God Lets Millions Die while Saving One Church from a Big Rock

Posted: June 14, 2014 in religion
Tags: , , , ,

I don’t think anyone’s ever accused me of not bing cynical. For this ‘un, my cynicism is on high alert: “Rocked! Did God Intervene to Stop Disaster?” The article was posted on May 12 and written by WND’s Joe Kovacs. To quote the article:

A New England pastor says divine intervention saved his church building from being crushed by a massive, rolling boulder unearthed by nearby construction blasting.

“If it rolled another 12 inches, it would have gone right through the building,” said Rick LeClair, pastor at Grace Ministries Church in Saugus, Massachusetts. “This boulder was probably 20 tons.”

“We were standing across the street saying, ‘Uh-oh. There it goes,’” LeClair said. “I was thinking the church was going to get wrecked, but I had this peace about me where it really wasn’t going to get wrecked. And it didn’t.”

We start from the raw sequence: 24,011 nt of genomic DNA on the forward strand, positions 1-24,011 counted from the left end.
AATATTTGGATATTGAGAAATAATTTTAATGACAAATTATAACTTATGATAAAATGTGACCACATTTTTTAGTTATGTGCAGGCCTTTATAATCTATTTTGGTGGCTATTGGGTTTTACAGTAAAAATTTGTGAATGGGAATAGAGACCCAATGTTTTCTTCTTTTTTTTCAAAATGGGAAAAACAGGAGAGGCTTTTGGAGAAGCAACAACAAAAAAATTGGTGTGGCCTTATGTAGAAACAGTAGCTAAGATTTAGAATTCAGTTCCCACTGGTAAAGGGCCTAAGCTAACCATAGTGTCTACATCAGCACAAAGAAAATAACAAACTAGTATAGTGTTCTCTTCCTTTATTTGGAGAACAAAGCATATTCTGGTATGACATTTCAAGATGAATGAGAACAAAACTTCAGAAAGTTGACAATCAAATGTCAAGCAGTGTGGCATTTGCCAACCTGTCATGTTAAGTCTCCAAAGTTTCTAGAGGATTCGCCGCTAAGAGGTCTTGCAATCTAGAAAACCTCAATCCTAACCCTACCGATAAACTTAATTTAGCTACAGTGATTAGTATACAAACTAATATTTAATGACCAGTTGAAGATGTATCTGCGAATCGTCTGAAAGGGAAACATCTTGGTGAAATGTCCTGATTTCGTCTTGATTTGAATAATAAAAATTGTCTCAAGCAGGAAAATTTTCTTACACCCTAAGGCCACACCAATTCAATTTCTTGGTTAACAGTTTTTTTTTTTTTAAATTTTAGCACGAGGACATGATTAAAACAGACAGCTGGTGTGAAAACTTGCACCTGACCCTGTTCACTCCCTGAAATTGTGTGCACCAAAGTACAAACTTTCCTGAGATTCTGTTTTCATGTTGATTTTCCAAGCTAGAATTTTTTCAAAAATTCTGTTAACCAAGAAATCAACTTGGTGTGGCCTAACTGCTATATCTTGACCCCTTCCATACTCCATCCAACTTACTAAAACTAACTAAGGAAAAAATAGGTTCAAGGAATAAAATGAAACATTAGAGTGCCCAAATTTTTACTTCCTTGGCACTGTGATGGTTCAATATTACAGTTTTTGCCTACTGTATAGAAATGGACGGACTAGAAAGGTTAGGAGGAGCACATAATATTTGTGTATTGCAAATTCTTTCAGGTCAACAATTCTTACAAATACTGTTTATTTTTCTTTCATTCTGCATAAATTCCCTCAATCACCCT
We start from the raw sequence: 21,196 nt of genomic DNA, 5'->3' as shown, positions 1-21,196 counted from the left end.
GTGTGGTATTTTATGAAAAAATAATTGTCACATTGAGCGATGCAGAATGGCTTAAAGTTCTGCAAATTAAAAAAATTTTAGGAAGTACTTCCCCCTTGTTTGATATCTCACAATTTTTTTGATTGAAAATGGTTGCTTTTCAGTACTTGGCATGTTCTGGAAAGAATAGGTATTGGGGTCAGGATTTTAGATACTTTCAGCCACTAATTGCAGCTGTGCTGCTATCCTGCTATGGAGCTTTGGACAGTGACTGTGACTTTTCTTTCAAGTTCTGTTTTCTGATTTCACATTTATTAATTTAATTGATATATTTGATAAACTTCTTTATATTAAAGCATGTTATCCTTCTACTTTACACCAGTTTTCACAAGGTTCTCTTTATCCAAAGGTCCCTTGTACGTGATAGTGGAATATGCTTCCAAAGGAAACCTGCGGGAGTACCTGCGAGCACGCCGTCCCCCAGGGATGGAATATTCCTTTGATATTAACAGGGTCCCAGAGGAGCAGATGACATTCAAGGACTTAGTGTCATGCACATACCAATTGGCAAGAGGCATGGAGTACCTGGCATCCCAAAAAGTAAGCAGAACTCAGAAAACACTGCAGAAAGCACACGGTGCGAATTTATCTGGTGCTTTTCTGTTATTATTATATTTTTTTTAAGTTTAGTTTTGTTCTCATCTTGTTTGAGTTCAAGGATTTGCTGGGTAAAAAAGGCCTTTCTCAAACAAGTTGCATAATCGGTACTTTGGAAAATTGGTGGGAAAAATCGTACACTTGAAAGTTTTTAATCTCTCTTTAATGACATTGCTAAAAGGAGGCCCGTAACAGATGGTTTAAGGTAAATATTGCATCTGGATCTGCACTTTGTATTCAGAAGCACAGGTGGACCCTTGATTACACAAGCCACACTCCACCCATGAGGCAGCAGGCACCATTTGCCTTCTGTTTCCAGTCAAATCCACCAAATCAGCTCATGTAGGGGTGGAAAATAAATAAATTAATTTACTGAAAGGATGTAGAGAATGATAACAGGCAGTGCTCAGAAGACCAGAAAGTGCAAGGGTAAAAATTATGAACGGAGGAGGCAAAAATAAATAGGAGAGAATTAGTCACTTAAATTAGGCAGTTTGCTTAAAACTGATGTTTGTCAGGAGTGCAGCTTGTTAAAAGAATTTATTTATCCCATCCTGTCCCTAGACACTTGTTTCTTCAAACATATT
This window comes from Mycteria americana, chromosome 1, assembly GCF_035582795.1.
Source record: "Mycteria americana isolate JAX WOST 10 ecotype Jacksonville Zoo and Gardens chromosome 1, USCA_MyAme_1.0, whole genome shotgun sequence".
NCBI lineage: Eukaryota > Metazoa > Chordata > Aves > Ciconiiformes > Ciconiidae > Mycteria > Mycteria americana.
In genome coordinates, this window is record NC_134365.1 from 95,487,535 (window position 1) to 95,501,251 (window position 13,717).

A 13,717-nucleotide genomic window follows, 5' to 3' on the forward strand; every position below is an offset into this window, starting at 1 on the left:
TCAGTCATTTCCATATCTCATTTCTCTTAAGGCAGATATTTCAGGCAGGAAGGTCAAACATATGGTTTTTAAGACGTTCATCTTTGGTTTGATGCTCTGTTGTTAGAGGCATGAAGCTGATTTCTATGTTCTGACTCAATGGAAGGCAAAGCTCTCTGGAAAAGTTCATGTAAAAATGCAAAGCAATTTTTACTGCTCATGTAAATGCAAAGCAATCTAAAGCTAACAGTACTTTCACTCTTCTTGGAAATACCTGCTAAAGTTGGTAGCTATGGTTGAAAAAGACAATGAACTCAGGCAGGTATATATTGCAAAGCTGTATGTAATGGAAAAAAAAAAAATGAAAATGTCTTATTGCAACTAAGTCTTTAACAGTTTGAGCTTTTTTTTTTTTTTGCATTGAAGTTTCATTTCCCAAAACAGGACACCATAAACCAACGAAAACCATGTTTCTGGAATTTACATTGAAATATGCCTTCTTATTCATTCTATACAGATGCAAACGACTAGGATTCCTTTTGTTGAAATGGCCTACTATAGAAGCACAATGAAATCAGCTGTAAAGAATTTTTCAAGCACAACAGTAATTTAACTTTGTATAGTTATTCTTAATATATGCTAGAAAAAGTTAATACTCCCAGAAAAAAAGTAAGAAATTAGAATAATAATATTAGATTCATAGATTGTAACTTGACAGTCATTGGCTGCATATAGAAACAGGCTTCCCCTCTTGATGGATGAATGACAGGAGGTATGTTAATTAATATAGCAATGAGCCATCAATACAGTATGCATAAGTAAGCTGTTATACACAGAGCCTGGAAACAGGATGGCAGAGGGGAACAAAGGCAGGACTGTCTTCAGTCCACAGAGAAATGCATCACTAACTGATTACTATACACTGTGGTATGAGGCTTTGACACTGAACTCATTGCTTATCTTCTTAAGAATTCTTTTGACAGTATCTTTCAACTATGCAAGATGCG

LeClair told the station he had a feeling God became directly involved in preventing the stone from rolling any further.

“The Lord just kinda said, ‘That’s enough,’” he said.

I really don’t like these kinds of stories, and I said as much in my “God Saved 15 People at McDonalds, Ignored Thousands Others Currently Dying in Agony” post from Last September.

Wanna know why your god works in mysterious ways? It’s because it’s not predictable, not repeatable, and you rarely get what you ask for so you have to spin it into a win-win scenario.

Meanwhile, why doesn’t WND offer a more “fair and balanced” viewpoint, writing about the millions upon millions of times that people have prayed to their god and nothing happened. That rocks rolled over people or buildings, things fell into sinkholes, and — oh yeah — millions of people killed in genocides for various reasons.

Nah … “prometheus2” put it this way: “The way that rock was moving, and the energy potential of its mass makes it even more stunning that it was stopped dead in its tracks; praise God for this awesome display of his might and compassion.”

Or, just “vernr” who wrote, “We serve an AWESOME God.”

No, you “serve” a figment of peoples’ imaginations that’s petty, cruel, and capricious.

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